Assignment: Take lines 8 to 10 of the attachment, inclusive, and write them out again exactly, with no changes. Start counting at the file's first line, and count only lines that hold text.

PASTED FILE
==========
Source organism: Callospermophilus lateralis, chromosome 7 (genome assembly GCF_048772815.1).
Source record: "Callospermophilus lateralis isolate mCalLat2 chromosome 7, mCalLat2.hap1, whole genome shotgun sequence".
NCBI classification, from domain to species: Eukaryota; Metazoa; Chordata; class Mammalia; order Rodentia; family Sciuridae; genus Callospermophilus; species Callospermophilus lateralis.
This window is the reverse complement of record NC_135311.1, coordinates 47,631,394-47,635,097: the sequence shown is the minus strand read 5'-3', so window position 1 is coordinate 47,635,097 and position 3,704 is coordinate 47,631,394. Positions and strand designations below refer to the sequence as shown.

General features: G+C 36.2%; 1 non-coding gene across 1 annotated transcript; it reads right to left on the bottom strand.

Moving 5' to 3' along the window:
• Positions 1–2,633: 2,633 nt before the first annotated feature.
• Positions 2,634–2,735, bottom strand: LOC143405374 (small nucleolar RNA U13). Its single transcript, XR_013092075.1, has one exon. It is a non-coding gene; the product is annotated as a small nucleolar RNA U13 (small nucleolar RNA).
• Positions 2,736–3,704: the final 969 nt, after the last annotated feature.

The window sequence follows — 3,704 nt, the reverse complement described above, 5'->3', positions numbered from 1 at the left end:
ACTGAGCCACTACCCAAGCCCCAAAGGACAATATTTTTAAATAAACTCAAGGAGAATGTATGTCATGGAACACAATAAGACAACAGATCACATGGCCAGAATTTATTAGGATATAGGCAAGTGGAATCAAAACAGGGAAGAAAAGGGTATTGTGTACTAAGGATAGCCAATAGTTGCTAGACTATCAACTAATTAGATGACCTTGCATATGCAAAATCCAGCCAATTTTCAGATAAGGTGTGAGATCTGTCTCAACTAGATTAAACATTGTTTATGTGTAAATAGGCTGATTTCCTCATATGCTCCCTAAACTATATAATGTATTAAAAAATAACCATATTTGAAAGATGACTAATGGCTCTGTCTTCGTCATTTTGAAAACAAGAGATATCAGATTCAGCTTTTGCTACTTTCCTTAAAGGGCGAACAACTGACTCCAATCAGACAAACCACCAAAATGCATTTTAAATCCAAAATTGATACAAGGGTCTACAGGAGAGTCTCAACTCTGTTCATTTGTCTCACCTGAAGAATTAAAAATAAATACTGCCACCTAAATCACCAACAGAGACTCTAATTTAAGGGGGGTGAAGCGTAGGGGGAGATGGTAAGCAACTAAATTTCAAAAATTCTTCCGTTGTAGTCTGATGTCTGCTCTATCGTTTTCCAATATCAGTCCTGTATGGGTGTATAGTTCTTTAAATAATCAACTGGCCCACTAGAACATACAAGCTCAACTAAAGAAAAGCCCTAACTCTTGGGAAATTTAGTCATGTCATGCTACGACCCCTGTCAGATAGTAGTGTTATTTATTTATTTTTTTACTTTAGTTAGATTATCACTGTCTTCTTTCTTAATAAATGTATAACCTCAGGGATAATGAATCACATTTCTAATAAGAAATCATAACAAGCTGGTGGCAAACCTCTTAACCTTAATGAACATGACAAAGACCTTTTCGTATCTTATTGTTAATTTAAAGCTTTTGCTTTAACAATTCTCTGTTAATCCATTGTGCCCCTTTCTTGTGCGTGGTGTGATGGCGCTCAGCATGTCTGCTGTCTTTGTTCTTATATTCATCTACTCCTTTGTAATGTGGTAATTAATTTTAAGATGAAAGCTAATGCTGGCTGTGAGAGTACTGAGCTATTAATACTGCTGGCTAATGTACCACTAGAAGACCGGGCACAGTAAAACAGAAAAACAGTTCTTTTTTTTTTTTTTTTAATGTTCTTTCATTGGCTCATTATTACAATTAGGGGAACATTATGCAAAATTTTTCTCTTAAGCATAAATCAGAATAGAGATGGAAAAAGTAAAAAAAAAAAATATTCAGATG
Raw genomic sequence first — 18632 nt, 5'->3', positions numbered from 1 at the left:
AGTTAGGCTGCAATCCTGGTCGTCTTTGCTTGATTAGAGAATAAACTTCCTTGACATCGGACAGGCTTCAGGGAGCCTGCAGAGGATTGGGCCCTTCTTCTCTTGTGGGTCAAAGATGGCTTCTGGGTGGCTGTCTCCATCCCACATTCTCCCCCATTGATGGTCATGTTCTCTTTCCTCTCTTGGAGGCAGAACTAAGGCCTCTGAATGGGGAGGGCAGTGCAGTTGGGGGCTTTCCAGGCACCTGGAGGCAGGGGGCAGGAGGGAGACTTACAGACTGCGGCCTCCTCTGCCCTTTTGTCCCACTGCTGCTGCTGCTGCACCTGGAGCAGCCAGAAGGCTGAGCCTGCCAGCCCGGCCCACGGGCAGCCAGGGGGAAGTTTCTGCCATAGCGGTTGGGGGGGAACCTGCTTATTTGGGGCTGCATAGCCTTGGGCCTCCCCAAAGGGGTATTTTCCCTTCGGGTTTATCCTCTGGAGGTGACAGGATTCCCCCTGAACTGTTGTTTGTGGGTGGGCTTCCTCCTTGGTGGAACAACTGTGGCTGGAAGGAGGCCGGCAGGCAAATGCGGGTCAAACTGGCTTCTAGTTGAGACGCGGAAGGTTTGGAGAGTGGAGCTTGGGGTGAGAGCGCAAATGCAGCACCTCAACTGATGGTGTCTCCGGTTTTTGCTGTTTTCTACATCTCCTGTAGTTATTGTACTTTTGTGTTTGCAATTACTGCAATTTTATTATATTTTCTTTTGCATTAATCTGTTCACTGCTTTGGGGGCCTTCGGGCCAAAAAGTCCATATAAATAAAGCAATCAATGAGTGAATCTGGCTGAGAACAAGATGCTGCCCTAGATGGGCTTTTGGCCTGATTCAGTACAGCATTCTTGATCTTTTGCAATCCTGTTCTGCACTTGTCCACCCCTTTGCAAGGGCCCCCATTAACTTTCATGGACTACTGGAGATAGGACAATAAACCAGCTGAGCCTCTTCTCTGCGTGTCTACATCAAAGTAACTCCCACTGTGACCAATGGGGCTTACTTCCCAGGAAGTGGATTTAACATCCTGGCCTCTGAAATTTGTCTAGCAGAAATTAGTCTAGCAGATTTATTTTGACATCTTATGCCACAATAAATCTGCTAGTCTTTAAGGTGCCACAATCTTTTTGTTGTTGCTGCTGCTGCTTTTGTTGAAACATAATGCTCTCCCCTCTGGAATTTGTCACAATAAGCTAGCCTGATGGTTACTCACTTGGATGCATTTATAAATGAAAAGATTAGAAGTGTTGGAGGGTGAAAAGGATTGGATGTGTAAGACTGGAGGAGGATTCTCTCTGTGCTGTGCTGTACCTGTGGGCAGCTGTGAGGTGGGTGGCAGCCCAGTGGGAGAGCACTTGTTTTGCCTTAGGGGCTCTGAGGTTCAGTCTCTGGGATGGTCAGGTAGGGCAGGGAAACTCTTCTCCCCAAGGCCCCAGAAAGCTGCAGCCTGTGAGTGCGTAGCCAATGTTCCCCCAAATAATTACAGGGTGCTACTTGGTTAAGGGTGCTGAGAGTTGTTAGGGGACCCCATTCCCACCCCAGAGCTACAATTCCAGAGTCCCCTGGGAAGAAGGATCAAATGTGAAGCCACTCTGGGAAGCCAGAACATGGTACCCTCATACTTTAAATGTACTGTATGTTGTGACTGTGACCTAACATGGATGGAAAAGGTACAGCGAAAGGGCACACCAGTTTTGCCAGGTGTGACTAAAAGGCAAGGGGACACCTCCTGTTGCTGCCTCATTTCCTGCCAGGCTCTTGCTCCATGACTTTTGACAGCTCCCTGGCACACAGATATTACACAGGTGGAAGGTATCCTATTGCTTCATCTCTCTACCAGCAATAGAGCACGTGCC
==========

• Positions 2,634–2,735, bottom strand: LOC143405374 (small nucleolar RNA U13). Its single transcript, XR_013092075.1, has one exon. It is a non-coding gene; the product is annotated as a small nucleolar RNA U13 (small nucleolar RNA).
• Positions 2,736–3,704: the final 969 nt, after the last annotated feature.

The window sequence follows — 3,704 nt, the reverse complement described above, 5'->3', positions numbered from 1 at the left end: